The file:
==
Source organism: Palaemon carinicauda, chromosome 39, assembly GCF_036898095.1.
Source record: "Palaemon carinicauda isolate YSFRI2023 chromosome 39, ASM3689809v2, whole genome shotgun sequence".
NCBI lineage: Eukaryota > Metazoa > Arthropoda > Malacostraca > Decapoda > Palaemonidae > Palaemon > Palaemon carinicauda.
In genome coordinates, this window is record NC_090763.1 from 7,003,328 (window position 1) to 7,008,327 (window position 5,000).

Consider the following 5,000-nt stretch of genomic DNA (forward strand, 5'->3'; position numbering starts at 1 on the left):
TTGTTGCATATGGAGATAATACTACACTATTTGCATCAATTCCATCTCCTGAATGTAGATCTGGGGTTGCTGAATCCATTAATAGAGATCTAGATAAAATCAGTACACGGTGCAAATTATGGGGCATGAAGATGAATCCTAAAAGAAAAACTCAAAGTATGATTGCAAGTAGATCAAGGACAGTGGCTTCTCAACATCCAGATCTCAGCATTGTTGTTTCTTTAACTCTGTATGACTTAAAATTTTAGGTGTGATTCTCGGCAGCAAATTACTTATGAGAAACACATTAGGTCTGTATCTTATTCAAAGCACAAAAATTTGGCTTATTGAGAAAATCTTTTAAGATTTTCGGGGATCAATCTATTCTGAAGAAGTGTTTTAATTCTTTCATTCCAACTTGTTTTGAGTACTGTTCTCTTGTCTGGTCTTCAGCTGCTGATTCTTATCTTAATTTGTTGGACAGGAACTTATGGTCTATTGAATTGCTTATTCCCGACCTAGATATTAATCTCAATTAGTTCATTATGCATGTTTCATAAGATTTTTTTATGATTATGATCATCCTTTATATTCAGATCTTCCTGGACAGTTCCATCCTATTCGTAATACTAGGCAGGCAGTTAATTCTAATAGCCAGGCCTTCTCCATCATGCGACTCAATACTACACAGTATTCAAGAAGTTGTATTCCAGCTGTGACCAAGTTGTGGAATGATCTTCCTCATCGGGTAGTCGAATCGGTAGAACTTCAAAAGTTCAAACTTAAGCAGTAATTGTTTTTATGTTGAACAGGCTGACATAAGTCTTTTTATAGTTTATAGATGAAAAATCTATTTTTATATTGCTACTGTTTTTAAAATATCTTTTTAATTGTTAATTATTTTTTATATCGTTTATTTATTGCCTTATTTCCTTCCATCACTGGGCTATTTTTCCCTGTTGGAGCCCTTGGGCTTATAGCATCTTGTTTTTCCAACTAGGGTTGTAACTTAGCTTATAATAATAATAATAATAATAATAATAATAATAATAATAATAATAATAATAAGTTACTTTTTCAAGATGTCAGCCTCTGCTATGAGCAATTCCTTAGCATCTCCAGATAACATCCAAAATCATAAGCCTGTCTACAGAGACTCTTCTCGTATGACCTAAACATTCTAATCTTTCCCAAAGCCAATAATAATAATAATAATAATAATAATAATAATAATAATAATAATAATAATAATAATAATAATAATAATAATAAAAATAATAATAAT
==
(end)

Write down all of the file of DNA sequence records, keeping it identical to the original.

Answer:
Source organism: Palaemon carinicauda, chromosome 39, assembly GCF_036898095.1.
Source record: "Palaemon carinicauda isolate YSFRI2023 chromosome 39, ASM3689809v2, whole genome shotgun sequence".
NCBI lineage: Eukaryota > Metazoa > Arthropoda > Malacostraca > Decapoda > Palaemonidae > Palaemon > Palaemon carinicauda.
In genome coordinates, this window is record NC_090763.1 from 7,003,328 (window position 1) to 7,008,327 (window position 5,000).

Consider the following 5,000-nt stretch of genomic DNA (forward strand, 5'->3'; position numbering starts at 1 on the left):
TTGTTGCATATGGAGATAATACTACACTATTTGCATCAATTCCATCTCCTGAATGTAGATCTGGGGTTGCTGAATCCATTAATAGAGATCTAGATAAAATCAGTACACGGTGCAAATTATGGGGCATGAAGATGAATCCTAAAAGAAAAACTCAAAGTATGATTGCAAGTAGATCAAGGACAGTGGCTTCTCAACATCCAGATCTCAGCATTGTTGTTTCTTTAACTCTGTATGACTTAAAATTTTAGGTGTGATTCTCGGCAGCAAATTACTTATGAGAAACACATTAGGTCTGTATCTTATTCAAAGCACAAAAATTTGGCTTATTGAGAAAATCTTTTAAGATTTTCGGGGATCAATCTATTCTGAAGAAGTGTTTTAATTCTTTCATTCCAACTTGTTTTGAGTACTGTTCTCTTGTCTGGTCTTCAGCTGCTGATTCTTATCTTAATTTGTTGGACAGGAACTTATGGTCTATTGAATTGCTTATTCCCGACCTAGATATTAATCTCAATTAGTTCATTATGCATGTTTCATAAGATTTTTTTATGATTATGATCATCCTTTATATTCAGATCTTCCTGGACAGTTCCATCCTATTCGTAATACTAGGCAGGCAGTTAATTCTAATAGCCAGGCCTTCTCCATCATGCGACTCAATACTACACAGTATTCAAGAAGTTGTATTCCAGCTGTGACCAAGTTGTGGAATGATCTTCCTCATCGGGTAGTCGAATCGGTAGAACTTCAAAAGTTCAAACTTAAGCAGTAATTGTTTTTATGTTGAACAGGCTGACATAAGTCTTTTTATAGTTTATAGATGAAAAATCTATTTTTATATTGCTACTGTTTTTAAAATATCTTTTTAATTGTTAATTATTTTTTATATCGTTTATTTATTGCCTTATTTCCTTCCATCACTGGGCTATTTTTCCCTGTTGGAGCCCTTGGGCTTATAGCATCTTGTTTTTCCAACTAGGGTTGTAACTTAGCTTATAATAATAATAATAATAATAATAATAATAATAATAATAATAATAATAATAAGTTACTTTTTCAAGATGTCAGCCTCTGCTATGAGCAATTCCTTAGCATCTCCAGATAACATCCAAAATCATAAGCCTGTCTACAGAGACTCTTCTCGTATGACCTAAACATTCTAATCTTTCCCAAAGCCAATAATAATAATAATAATAATAATAATAATAATAATAATAATAATAATAATAATAATAATAATAATAATAATAAAAATAATAATAAT